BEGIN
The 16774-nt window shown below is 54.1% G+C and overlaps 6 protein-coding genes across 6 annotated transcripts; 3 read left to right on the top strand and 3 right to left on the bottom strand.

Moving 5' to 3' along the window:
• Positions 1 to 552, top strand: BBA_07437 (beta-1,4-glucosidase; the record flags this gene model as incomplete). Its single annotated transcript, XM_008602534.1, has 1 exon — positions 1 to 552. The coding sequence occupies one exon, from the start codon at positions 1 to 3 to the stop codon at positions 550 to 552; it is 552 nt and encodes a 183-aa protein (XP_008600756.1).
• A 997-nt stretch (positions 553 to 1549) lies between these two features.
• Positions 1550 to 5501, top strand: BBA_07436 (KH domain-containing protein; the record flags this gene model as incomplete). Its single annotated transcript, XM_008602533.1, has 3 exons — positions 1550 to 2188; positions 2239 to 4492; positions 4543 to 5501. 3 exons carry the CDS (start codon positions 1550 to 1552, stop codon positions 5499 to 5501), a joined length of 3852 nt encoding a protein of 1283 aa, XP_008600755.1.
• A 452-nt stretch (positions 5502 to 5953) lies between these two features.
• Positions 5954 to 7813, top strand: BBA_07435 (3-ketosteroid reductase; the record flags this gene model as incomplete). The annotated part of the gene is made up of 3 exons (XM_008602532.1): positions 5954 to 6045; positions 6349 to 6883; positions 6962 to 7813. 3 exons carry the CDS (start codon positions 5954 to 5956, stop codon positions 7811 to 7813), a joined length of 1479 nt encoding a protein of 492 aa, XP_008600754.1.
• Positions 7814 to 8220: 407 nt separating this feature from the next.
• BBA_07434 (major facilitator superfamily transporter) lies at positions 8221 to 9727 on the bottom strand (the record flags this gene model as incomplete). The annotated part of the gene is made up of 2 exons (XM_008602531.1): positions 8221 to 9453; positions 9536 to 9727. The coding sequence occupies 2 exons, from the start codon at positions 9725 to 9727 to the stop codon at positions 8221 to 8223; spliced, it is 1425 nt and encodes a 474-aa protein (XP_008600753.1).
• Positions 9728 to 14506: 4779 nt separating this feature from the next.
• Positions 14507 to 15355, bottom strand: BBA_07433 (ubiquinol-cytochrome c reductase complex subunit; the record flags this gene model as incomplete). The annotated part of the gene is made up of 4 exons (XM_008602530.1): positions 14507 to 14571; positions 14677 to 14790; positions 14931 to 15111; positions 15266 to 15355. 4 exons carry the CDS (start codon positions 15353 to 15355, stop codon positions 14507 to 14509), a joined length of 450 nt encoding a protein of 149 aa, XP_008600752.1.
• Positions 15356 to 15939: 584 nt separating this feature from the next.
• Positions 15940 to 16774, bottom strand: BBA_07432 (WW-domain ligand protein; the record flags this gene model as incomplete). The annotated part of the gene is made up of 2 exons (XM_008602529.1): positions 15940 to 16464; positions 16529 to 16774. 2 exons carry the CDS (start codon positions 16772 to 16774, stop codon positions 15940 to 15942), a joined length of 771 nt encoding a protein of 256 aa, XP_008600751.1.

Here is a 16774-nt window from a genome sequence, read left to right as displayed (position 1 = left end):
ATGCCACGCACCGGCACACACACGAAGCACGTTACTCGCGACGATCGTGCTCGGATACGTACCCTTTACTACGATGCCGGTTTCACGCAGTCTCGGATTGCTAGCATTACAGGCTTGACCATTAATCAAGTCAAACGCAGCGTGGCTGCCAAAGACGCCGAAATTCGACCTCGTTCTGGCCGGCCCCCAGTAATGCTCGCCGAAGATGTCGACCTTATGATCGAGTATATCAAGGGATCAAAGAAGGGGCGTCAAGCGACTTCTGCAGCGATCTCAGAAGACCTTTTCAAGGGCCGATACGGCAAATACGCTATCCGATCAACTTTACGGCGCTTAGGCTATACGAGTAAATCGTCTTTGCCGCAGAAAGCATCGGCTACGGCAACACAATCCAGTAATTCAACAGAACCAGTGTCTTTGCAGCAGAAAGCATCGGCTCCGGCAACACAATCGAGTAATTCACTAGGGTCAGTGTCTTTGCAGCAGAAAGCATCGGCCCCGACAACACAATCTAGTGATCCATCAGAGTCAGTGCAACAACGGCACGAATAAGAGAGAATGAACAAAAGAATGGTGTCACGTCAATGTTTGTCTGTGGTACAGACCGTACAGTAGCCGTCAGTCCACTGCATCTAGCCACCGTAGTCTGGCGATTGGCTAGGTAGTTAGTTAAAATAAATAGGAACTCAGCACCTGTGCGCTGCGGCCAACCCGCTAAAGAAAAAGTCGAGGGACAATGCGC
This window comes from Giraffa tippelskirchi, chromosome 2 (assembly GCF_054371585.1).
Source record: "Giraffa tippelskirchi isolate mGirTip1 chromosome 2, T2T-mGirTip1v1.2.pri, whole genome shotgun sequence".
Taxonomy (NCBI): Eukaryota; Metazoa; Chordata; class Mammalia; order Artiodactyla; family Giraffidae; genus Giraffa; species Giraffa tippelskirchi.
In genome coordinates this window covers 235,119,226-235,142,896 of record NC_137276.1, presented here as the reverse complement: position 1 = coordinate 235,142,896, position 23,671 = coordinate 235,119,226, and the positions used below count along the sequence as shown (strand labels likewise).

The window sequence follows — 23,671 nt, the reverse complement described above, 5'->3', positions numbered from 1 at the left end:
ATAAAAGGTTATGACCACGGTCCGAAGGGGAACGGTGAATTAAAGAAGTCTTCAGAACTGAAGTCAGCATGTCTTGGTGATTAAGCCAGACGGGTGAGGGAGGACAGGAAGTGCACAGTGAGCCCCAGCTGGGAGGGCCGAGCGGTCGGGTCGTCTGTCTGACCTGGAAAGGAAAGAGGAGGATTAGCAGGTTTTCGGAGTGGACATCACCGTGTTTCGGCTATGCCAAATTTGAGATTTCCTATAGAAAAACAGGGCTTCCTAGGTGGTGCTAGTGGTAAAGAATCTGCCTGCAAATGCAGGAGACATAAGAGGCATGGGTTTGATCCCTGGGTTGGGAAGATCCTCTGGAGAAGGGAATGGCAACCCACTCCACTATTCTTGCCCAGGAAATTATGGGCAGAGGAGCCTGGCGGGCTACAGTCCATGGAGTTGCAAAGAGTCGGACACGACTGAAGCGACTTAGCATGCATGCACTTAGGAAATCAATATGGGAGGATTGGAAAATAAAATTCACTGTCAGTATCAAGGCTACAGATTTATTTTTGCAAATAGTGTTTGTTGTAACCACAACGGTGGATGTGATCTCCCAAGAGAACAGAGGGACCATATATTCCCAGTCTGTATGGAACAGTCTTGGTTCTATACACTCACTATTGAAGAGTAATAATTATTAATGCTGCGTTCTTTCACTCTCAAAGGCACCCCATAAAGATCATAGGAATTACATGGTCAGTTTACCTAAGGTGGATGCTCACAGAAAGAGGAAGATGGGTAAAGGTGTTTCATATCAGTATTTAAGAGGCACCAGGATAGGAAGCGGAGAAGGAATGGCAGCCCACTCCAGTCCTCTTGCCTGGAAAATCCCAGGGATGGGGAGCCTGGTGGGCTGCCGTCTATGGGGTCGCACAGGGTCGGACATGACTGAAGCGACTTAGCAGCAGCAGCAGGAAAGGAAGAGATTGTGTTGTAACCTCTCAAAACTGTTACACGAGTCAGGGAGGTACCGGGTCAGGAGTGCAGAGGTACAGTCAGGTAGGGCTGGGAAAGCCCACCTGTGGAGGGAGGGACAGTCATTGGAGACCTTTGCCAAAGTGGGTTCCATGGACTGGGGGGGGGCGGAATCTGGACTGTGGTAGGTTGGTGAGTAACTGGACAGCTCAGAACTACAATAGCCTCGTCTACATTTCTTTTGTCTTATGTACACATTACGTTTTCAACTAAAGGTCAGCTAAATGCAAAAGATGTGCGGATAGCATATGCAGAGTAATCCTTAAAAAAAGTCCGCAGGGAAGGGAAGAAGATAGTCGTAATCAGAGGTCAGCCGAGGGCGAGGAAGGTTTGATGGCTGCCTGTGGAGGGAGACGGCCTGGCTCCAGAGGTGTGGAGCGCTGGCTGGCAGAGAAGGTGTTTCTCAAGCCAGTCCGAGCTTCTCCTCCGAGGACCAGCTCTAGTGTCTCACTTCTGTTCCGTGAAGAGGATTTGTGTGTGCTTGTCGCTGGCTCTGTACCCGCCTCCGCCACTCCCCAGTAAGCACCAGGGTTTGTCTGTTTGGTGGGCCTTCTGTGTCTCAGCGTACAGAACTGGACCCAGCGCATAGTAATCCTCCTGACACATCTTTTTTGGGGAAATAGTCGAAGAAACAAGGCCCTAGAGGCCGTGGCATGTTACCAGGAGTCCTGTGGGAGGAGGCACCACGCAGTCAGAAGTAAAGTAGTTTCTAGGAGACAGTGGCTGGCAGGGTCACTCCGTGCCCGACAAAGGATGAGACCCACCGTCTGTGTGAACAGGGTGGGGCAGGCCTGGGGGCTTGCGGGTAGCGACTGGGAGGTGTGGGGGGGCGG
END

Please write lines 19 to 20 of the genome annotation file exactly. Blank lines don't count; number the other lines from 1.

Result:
In genome coordinates this window covers 235,119,226-235,142,896 of record NC_137276.1, presented here as the reverse complement: position 1 = coordinate 235,142,896, position 23,671 = coordinate 235,119,226, and the positions used below count along the sequence as shown (strand labels likewise).

The window sequence follows — 23,671 nt, the reverse complement described above, 5'->3', positions numbered from 1 at the left end: